Monday, September 5, 2011

What a Crock

From this article at NPR News:

"Arthur Barsky, a psychiatrist at Brigham and Women's Hospital in Boston and a professor at Harvard Medical School, says (chronic fatigue) patients need to change how they experience symptoms — typically pain, insomnia and anxiety. When patients adopt a more positive attitude, Barsky points out, it often translates into greater confidence and more energy."

This is really insulting. Perhaps we should also stop dumping so much money into Cancer research, and instead tell patients to adopt a "more positive attitude".

Monday, June 6, 2011

a long-overdue update

Hi folks, sorry for the long delay in posting. I'll try to bring all the various threads from previous blog entries up to date in this post. I wish I had good news to report, but I don't.

In September 2010 my fatigue got to the point that I had to take an unpaid leave of absence from my job. My hopes were that a three-month rest would help me gear up for a return to work in the new year, but things only managed to get worse. In December I had to resign permanently. Since then I've been taking on occasional freelance work (I'm a programmer), earning about 1/3 my previous income on a very sporadic basis.

Cymbalta- I was on it for about 5 months. Overall I think it made my concentration worse, and despite a little initial improvement, I don't think it helped much with the pain or other symptoms. I stopped taking it.

Celiac Disease- following an ambiguous test result (positive TTg blood test, negative biopsy) I tried the gluten-free diet for 6 months. I did see some improvement in digestion, but no improvement in fatigue (except for that amazing 5 days or so in the very beginning, which I was never able to duplicate). I had a second biopsy done last month which was also negative, so my gastro is fairly certain that Celiac is not an issue for me.

The rheumatologist I saw last year, while initially promising, is now all out of ideas. He feels that I do have Chronic Fatigue Syndrome ("the real kind", he says, for whatever that's worth). He's able to observe measurable changes in my blood pressure when standing/lying down that are very typical for CFS patients. I think he uses this as a kind of screen for people who might have primary depression, vs CFS.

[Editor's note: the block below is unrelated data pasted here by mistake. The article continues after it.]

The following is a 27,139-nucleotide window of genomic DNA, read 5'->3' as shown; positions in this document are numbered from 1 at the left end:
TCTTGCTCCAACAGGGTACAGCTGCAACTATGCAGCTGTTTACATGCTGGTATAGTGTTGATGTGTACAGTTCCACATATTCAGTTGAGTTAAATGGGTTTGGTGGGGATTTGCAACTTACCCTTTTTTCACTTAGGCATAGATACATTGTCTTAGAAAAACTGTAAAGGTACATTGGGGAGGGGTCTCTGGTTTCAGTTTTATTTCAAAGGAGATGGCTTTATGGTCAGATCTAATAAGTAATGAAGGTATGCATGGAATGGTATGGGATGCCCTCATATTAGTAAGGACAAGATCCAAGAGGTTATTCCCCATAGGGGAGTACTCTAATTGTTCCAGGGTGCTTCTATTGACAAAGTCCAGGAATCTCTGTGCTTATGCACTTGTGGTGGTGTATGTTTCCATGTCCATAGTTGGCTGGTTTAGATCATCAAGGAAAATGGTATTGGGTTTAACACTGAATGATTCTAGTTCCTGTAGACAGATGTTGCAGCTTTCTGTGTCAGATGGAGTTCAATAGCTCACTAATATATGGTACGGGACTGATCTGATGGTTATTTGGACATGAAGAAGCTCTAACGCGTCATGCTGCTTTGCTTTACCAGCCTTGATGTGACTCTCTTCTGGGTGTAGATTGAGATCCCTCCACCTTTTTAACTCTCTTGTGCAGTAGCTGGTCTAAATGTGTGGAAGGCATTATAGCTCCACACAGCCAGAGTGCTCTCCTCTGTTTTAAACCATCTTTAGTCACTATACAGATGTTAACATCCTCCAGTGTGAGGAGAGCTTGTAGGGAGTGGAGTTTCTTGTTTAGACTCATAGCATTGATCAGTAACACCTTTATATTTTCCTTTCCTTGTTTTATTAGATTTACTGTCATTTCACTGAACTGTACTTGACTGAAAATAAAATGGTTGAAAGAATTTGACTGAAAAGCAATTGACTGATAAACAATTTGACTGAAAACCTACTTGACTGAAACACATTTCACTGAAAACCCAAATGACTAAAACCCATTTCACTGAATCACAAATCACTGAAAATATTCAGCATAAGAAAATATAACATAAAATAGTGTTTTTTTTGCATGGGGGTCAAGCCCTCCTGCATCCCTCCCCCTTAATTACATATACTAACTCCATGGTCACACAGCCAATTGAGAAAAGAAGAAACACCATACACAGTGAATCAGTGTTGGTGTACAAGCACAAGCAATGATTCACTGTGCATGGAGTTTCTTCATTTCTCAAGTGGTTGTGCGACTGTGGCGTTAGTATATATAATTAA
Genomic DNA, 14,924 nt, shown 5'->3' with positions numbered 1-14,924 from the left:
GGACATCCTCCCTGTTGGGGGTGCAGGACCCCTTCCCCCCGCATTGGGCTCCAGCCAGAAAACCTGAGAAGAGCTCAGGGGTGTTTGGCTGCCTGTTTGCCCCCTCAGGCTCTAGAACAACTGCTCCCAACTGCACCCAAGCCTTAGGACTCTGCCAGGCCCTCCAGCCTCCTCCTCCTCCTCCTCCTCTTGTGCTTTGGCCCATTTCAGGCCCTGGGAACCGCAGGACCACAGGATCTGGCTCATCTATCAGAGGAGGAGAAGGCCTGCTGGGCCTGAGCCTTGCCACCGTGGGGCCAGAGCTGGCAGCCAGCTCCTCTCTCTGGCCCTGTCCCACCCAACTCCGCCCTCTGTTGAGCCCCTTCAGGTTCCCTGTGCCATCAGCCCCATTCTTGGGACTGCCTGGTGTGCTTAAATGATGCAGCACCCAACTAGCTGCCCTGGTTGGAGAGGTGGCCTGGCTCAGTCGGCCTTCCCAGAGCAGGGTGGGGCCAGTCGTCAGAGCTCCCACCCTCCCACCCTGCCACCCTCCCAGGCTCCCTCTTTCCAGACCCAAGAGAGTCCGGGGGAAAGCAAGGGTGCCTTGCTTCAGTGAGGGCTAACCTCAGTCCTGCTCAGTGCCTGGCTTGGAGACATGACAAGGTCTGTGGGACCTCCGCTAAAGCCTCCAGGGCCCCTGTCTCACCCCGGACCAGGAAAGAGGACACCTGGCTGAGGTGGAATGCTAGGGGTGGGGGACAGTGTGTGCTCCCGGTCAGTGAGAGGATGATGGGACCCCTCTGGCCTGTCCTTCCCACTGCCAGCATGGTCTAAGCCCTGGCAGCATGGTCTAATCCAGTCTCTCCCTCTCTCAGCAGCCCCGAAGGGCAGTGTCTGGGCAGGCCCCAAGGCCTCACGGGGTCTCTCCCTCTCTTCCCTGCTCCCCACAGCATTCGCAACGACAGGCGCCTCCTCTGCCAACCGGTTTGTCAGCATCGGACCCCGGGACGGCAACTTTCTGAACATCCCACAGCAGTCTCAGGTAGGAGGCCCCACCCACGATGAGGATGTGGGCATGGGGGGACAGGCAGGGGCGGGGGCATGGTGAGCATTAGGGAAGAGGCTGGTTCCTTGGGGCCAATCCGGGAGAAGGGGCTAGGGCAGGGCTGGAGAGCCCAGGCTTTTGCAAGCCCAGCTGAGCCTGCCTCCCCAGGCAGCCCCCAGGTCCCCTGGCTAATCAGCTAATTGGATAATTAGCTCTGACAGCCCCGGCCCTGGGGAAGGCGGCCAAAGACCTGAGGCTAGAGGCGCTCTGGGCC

He adds that if I follow the most common trajectory for CFS, I should expect to feel better some time in my 50s or 60s (I'm in my 40s now).  It's very depressing to think that I'll live out the majority of my life in an essentially crippled state.

I too am out of ideas at this point. Should I finally stop looking, and just accept a diagnosis of CFS? There's no test, and no real treatment options for it. But I also don't have the energy or focus to pursue more dead ends.

Tuesday, September 28, 2010


So I've been on 30mg Cymbalta for 5 days now. It's been a mixed bag. On the plus side, my muscle pain is significantly improved, and I'm feeling less despondent and generally in a better mood.

On the down side, my concentration is worse than ever, leaving me totally unable to work for the past week. I can't even seem to get through a newspaper article without re-reading the same paragraph over and over again. Reading anything is really a challenge right now.

My fatigue is also perhaps a bit worse, though strangely it "bothers" me less, while on the medication. I'm trying to hang in there until next Monday, when I'll be able to call the Rheumatologist and get the results of all the bloodwork he did.

Keeping this short as I really don't have much focus right now.

Monday, September 20, 2010

went to see a rheumatologist today

After a 2 month wait, I finally had my appointment with a highly-recommended rheumatologist today. I was pretty impressed with the initial visit. He spent a lot of time taking down my history, asking questions and generally just listening. I liked that he paused for a bit and asked "so, what do you think you have?" It's nice to see a doc that actually values his patients' opinions, and doesn't immediately write you off as a nutcase or hypochondriac because you've been researching your own symptoms online.